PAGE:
How’s your IT self-service portal doing? You’d not be alone if you introduced it based on the promise of “better, faster, cheaper” IT support but, in reality, found it challenging to get employees to use it. Even back in 2017, Service Desk Institute (SDI) research found that “the number of organisations that have realised these benefits and have achieved the anticipated return on investment (ROI) are few, less than 12%.” In 2021, ITSM.tools data found that while self-service success was higher, only one in five organisations (21%) reported that the expected ROI for their IT self-service investment was achieved.
To help, this blog looks at what commonly goes wrong with IT self-service introduction projects before offering six practical tips to improve your organisation’s probability of self-service success.
What’s Harming IT Self-Service Initiatives?
If you’ve seen the movie “Field of Dreams,” you might remember the quote, “Build it, and he will come”. One could argue that a similar “Build it, and they will come” approach is taken with IT self-service. Where self-service technology is delivered on the basis that employees will automatically use it because they use self-service in their personal lives.
Sadly, this approach is built on flawed assumptions. For example, that work-related IT support needs have a similar urgency and impact to employee personal-life needs. Or that the corporate IT self-service capability offers a similar experience quality, especially in terms of ease of use, to the consumer-world equivalents used by employees.
However, an omission – rather than an assumption – is a significant root cause for the lack of employee self-service adoption. This mistake is not understanding that introducing self-service capabilities is a change to employee ways of working, not simply introducing new technology. This change of lens brings in the need for organisational change management (OCM) tools and techniques to help gain employee buy-in for, and then use of, the new self-service capabilities.
Finally, the IT “positioning” of IT self-service can adversely affect employee uptake. Common mistakes here include:
- Making cost reduction the primary driver – it’s not motivational for employees and likely to adversely affect the delivered experiences (that fuel adoption).
- Not sufficiently understanding end-user demand – such that the offered capabilities reflect what IT thinks employees need rather than what employees actually need.
- Creating the self-service portal based on how “someone in IT” wants it to work rather than how the end-users expect it to work.
If all this seems familiar, and even if it doesn’t, what should your organisation do to avoid making the same mistakes?
6 Tips for Winning with IT Self-Service
In describing a series of things to do, and not to do, to succeed with IT self-service, it’s hard (and perhaps foolish) not to re-tread some of what has already been said. But this time, from a success rather than failure perspective. Hence, some of the six tips shared below might seem somewhat familiar.
1. Don’t start (including any improvements) without investment in OCM tools and techniques.
Introducing an IT self-service capability is a people change, not simply a technology change. OCM tools and techniques help gain employee buy-in, reduce resistance to change, and provide the necessary communications and education to help the new capabilities succeed.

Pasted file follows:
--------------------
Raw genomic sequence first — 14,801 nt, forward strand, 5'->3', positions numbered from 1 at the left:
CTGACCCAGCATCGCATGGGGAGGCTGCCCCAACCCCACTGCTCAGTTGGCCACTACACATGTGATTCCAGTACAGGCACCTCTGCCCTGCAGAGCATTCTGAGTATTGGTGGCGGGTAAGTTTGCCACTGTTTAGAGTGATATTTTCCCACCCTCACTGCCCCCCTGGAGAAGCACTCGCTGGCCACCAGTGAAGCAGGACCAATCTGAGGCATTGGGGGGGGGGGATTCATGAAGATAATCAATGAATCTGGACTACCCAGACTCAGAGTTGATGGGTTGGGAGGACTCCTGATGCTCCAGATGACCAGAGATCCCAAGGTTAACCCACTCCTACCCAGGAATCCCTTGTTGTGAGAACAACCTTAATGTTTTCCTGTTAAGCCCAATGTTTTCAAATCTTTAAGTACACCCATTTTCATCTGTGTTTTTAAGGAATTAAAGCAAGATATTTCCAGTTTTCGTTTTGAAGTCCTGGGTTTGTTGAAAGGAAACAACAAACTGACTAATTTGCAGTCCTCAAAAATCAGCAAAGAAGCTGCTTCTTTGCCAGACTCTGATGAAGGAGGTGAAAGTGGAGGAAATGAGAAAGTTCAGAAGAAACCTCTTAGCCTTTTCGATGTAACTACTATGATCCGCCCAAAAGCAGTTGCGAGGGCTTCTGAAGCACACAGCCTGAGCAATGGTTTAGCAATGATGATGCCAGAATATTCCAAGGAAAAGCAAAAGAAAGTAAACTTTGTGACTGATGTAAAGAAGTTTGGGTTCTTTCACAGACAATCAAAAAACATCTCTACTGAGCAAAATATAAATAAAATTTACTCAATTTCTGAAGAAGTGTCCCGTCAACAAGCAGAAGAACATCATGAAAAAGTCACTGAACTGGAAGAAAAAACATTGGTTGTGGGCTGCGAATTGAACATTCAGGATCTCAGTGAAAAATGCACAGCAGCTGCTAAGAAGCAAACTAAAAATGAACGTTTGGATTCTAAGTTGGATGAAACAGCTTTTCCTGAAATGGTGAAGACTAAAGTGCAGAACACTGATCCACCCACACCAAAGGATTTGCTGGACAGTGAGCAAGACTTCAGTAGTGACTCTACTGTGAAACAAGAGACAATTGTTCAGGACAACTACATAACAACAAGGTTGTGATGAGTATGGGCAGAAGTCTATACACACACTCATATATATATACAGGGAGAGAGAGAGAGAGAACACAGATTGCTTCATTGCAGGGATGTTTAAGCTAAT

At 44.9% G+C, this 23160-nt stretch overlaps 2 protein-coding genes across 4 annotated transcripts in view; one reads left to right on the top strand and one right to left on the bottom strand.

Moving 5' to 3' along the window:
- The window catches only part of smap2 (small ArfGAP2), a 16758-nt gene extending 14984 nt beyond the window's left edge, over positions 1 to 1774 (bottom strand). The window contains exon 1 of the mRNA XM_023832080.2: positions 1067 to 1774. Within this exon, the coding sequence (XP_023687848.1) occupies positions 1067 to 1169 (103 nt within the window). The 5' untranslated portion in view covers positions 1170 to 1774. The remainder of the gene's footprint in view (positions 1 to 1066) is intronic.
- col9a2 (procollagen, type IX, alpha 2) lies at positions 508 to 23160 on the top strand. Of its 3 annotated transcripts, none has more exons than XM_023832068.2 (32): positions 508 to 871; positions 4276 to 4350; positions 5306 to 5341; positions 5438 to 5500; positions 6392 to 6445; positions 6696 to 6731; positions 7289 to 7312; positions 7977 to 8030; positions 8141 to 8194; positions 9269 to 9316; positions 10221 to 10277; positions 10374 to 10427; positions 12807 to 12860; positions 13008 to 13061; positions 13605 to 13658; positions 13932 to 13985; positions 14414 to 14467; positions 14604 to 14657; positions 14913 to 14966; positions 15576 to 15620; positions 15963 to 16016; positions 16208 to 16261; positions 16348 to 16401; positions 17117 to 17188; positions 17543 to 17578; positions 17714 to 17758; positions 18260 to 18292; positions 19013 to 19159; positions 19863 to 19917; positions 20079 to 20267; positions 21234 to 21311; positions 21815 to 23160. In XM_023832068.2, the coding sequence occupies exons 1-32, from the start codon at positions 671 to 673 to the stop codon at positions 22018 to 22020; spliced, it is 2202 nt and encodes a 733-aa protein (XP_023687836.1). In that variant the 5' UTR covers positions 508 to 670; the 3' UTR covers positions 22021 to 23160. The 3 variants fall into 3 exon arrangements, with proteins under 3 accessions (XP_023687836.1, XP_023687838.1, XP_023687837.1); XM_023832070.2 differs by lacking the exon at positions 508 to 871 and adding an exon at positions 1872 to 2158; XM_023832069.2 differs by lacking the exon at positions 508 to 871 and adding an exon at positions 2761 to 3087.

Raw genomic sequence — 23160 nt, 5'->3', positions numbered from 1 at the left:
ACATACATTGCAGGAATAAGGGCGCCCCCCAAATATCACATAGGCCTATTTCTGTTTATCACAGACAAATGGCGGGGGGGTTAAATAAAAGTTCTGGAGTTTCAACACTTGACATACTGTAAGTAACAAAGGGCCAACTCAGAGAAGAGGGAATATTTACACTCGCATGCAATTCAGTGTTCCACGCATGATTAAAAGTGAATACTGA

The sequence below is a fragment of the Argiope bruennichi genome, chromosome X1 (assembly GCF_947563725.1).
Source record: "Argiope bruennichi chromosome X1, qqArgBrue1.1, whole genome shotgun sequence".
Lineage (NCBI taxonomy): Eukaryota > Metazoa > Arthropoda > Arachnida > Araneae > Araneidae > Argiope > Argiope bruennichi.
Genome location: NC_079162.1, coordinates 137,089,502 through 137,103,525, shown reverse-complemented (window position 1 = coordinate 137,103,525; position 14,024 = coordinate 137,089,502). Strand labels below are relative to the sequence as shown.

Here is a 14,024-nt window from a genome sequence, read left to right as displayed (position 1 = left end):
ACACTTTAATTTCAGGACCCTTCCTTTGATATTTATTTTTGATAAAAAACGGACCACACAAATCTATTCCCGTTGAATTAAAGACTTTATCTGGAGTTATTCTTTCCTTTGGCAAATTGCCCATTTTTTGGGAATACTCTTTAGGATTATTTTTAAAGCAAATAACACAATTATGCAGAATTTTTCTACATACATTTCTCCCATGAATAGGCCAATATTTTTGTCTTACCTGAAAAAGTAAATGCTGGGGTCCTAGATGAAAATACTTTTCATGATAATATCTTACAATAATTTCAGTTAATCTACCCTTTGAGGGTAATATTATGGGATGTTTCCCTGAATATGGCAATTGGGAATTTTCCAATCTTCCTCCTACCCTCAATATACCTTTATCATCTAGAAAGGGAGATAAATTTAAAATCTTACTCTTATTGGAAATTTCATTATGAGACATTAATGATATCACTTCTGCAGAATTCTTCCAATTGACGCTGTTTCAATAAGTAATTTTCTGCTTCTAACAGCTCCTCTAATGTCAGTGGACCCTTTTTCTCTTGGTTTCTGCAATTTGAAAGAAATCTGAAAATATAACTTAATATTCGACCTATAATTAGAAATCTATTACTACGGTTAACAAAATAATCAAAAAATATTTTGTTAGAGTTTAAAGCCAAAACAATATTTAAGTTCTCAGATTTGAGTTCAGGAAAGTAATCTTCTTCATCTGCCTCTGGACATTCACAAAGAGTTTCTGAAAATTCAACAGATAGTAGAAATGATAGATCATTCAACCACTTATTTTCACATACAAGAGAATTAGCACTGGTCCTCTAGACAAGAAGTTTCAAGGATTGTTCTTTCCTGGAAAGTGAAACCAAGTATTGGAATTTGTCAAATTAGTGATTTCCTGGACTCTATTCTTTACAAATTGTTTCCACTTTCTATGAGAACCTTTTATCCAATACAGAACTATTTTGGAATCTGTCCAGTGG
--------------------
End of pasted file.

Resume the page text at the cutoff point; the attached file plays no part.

2. Focus on improving the employee experience (or another employee-related area).
Because a primarily focusing on cost reduction will likely not deliver the anticipated cost savings when employees don’t use the capabilities. So get employees to use and benefit from self-service first, and the better financials will follow.
3. Design the self-service capabilities around the employee, not IT “thinking”.
If your IT self-service capabilities don’t align with employees’ ways of working and expectations, then it’s highly likely that they won’t use them. Ultimately, if employees are unhappy with their self-service experiences, they’ll likely stick with the proven IT support channels such as the telephone.
4. Don’t overlay new self-service capabilities over poor processes and knowledge.
If the back-end self-service capabilities aren’t optimised, it’s likely that the delivered experiences – across incident logging, self-resolution, and service provision – will have issues too. In the case of adding self-service automation, if the technology is applied to a suboptimal process, employees will likely simply arrive at a suboptimal outcome faster.
5. Measure self-service success appropriately.
Ensure performance measures are introduced at the outset to monitor performance and identify improvement opportunities. Think hard about what self-service success really means – it might be the employee experience and the time saved or lost when accessing IT support via self-service versus other channels.
6. Include enterprise service management needs in your IT self-service plans.
Self-service capabilities are the most commonly adopted ITSM tool element when service management is extended to other business functions. So, please don’t ignore this current or future need in their design and delivery. Also, ensure that the self-service capabilities are optimal before sharing them. Otherwise, it’s not a great advert for enterprise service management when the first initiative or phase shares capabilities that people don’t use as much as they could and should.
If you would like to learn more about winning with IT self-service and how HaloITSM can help your organisation to do so, book a demo with our team by clicking the button below!